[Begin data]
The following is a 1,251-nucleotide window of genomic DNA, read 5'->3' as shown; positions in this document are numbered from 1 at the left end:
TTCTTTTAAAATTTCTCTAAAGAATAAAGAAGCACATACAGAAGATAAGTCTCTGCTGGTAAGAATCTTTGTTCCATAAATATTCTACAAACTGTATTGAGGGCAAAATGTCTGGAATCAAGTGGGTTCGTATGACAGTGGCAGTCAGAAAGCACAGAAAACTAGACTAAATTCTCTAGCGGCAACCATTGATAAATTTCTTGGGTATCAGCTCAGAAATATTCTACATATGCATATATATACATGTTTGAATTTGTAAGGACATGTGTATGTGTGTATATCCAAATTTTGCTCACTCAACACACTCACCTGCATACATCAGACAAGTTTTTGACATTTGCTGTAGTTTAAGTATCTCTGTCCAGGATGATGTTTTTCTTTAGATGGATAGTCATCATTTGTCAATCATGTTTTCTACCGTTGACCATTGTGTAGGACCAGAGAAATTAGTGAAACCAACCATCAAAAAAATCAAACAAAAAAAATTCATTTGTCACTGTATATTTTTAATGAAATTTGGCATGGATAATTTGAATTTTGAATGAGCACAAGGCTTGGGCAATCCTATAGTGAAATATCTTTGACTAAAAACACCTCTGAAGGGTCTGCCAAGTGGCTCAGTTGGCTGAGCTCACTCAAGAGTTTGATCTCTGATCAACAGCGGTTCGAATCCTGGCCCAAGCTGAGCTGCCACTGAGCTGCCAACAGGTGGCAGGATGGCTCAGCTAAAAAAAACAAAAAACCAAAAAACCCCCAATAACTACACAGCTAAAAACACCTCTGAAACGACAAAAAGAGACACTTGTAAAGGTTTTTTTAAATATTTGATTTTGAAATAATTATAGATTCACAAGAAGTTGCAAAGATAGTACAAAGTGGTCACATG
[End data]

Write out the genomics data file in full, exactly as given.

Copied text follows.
The following is a 1,251-nucleotide window of genomic DNA, read 5'->3' as shown; positions in this document are numbered from 1 at the left end:
TTCTTTTAAAATTTCTCTAAAGAATAAAGAAGCACATACAGAAGATAAGTCTCTGCTGGTAAGAATCTTTGTTCCATAAATATTCTACAAACTGTATTGAGGGCAAAATGTCTGGAATCAAGTGGGTTCGTATGACAGTGGCAGTCAGAAAGCACAGAAAACTAGACTAAATTCTCTAGCGGCAACCATTGATAAATTTCTTGGGTATCAGCTCAGAAATATTCTACATATGCATATATATACATGTTTGAATTTGTAAGGACATGTGTATGTGTGTATATCCAAATTTTGCTCACTCAACACACTCACCTGCATACATCAGACAAGTTTTTGACATTTGCTGTAGTTTAAGTATCTCTGTCCAGGATGATGTTTTTCTTTAGATGGATAGTCATCATTTGTCAATCATGTTTTCTACCGTTGACCATTGTGTAGGACCAGAGAAATTAGTGAAACCAACCATCAAAAAAATCAAACAAAAAAAATTCATTTGTCACTGTATATTTTTAATGAAATTTGGCATGGATAATTTGAATTTTGAATGAGCACAAGGCTTGGGCAATCCTATAGTGAAATATCTTTGACTAAAAACACCTCTGAAGGGTCTGCCAAGTGGCTCAGTTGGCTGAGCTCACTCAAGAGTTTGATCTCTGATCAACAGCGGTTCGAATCCTGGCCCAAGCTGAGCTGCCACTGAGCTGCCAACAGGTGGCAGGATGGCTCAGCTAAAAAAAACAAAAAACCAAAAAACCCCCAATAACTACACAGCTAAAAACACCTCTGAAACGACAAAAAGAGACACTTGTAAAGGTTTTTTTAAATATTTGATTTTGAAATAATTATAGATTCACAAGAAGTTGCAAAGATAGTACAAAGTGGTCACATG